Dr. McLendon is a native of Clinton, MS. He earned degrees from Mississippi State University (B.S.), and Mid-America Baptist Theological Seminary (MDiv & PhD). He is an ordained Baptist minister, and he served churches in Tennessee, Mississippi, and Missouri prior to arriving at GCU. He is married to Christie and they have three children.
Pastors and ministry leaders often struggle over diversity issues in their churches. Books, seminars, conferences and popular podcasts compel us to think through the deep implications of diversity for the health and vibrancy of the local church. From my perspective, while these conversations are necessary and helpful, they are often too one-sided when addressing the diversity we all desire in our churches.
A few years ago, I sat in a discussion group of local pastors in St. Louis, Missouri. The group consisted of ministers who served around the region from various denominations, races and ages. Our topic was simple: How can we strategize and intentionally create more opportunities for greater diversity in our churches? It was a fruitful discussion and one offering solid, gospel-saturated solutions. We encouraged one another and spent most of our time in prayer for our families and churches.
Since that discussion, I’ve had several other talks with local pastors asking the same questions. Throughout all of these talks I’ve noticed that most of the time when pastors discuss diversity, it’s mainly in reference to race or ethnicity. For instance, pastors of predominantly white churches seek solutions and/or strategies to attract people from various racial and/or ethnic groups, especially when the neighborhood surrounding the church shares the diversity the pastor desires.
These are great conversations and I pray for the successes of the work so many pastors are doing in these areas. But are we too short-sighted in our desires for ecclesial diversity? Yes, we are. I’m not suggesting that racial and ethnic diversity should be ignored; in fact, I think it’s a crucial subject for contemporary ministry, but I am concerned that too often we have failed to pursue a more robust goal that includes other biblical models of ecclesial diversity.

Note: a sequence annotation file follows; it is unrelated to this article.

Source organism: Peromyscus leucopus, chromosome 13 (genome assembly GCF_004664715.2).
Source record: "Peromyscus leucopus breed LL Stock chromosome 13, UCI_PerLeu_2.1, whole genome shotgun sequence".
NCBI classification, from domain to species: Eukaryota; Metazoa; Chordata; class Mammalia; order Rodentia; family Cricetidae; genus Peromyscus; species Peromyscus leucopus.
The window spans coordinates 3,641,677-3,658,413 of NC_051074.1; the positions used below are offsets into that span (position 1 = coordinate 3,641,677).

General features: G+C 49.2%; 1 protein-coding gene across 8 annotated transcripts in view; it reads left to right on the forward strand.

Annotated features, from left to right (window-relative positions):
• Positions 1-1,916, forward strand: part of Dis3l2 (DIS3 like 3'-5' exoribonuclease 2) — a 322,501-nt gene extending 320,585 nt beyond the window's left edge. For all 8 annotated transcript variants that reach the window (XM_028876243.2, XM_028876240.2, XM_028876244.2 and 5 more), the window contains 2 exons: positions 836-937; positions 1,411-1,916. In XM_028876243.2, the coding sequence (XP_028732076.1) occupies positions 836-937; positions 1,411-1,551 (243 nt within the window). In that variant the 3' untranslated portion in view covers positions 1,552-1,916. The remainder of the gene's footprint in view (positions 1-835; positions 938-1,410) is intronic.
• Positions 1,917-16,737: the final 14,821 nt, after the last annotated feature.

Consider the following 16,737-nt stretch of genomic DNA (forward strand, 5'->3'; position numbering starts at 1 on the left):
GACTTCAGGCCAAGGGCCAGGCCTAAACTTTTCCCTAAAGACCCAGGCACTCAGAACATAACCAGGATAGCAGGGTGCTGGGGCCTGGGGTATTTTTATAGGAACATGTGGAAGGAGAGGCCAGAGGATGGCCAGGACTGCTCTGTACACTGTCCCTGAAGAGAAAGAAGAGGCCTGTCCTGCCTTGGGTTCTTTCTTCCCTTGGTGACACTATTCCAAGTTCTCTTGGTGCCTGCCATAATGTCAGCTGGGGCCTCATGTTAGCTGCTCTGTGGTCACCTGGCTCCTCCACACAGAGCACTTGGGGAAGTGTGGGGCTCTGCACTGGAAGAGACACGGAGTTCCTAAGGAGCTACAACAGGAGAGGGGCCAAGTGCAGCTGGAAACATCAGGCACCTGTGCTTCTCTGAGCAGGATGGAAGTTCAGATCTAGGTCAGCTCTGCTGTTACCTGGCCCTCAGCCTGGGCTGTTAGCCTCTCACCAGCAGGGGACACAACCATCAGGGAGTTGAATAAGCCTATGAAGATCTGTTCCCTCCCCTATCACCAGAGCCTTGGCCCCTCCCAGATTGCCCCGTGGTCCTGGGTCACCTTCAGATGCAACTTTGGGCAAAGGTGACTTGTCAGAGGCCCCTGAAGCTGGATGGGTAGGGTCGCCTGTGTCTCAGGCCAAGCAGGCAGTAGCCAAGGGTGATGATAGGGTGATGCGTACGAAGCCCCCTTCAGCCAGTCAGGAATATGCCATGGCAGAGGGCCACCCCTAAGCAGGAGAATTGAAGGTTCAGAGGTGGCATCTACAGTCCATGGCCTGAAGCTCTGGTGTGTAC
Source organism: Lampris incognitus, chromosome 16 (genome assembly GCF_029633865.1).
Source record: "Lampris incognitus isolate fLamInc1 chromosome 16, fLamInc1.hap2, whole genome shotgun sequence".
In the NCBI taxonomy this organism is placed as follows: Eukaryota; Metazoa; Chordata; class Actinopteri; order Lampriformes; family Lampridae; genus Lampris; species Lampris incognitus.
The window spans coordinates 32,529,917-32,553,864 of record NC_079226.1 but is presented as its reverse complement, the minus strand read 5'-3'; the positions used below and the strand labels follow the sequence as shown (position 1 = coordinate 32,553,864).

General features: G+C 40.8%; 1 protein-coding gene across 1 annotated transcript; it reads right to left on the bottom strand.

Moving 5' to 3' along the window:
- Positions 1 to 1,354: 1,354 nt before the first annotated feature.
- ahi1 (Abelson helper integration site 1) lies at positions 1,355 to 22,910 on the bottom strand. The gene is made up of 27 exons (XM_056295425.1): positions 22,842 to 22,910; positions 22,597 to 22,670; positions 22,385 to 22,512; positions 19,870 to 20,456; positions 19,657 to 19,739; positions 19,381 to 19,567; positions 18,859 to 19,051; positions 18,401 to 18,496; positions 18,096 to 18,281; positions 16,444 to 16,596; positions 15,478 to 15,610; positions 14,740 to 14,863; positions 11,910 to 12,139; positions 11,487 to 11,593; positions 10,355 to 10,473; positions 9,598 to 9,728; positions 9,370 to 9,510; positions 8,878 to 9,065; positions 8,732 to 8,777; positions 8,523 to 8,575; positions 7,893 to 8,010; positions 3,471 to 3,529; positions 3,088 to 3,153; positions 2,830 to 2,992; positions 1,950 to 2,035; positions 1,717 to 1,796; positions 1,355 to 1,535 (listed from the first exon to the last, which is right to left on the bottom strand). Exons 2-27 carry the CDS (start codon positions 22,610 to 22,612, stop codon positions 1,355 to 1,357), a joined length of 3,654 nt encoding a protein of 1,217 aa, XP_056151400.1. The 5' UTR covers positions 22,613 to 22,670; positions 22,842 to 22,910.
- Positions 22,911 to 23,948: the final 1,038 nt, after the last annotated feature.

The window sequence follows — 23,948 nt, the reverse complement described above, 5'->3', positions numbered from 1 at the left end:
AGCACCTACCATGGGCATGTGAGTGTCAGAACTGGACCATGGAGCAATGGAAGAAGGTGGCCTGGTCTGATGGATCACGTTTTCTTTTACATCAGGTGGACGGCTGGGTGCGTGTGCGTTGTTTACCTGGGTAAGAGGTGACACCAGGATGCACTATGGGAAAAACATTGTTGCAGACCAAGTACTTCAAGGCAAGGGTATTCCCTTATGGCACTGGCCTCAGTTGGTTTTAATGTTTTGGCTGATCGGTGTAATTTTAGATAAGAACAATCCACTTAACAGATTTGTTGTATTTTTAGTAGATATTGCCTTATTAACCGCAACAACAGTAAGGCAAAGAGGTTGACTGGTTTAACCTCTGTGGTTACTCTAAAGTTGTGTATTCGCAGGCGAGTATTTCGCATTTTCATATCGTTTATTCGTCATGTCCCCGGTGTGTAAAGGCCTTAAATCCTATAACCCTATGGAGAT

Recently, a friend texted me a picture he took of a church flier he received in the mail. The church was new and sought to publicize helpful information about the church’s services and beliefs. What struck me about the flier was the stated focus of the church. In big, bold letters the church advertised itself as a church for “young, professional adults in their twenties.” Nothing was mentioned of any other age group, so I am unsure if anyone outside of their targeted audience attends or is involved in their fellowship. While I hesitate to be too critical of this church without knowing more, I do believe this approach is not helpful theologically or practically and it seems to be just the opposite of what Paul urges for Titus.
Paul’s instruction to Titus clearly reveals his desire for the church to flourish through the presence and ministry service of a multigenerational church. Paul desired for Titus to embrace the diversity of ages in his church because each age group is dependent upon the testimony and service of other groups.
Older men, for example, are to demonstrate lives of obvious sanctification. Godly men are to be “sober-minded, dignified, self-controlled, sound in faith, in love and in steadfastness” (Titus 2:2). Interestingly, this statement follows Paul’s admonition for Titus to preach sound doctrine. Why would Paul discuss doctrine and then immediately discuss behavior and interpersonal relationships? It seems clear that Paul is concerned with the proclamation of truthful doctrine over and against error and he’s decidedly for the teaching and sharing of these truths across the spectrum of ages within the gathered body. Regardless of one’s age, all believers share in the responsibility of preserving the faith and passing it on to the following generation.
Thus, a healthy church will consist of a variety of ages, all committed to fulfilling their responsibilities of congregational discipleship. In reality, what the youth group in your church needs most may not be more youth, but more godly older saints who know the Scriptures, are committed to the vibrancy and health of the church and are concerned with the spiritual nourishment of the youth group. Likewise, older saints should never think his or her ministry opportunities are complete due to older age. Rather, senior saints should find strategic ways to shepherd the younger generations with the life-long lessons of faith embedded in those years of following Christ.
There’s a reason I tell my college students to seek to find a church that has a variety of ages present and why I also tell my students to pray for more age diversity if it doesn’t exist in their church family. We need believers of every age for congregational discipleship and growth. While we pursue strategies of increasing diversity in our churches, let’s be careful to include within this conversation the biblical rationale for age diversity. The health and vitality of our churches depends on it!
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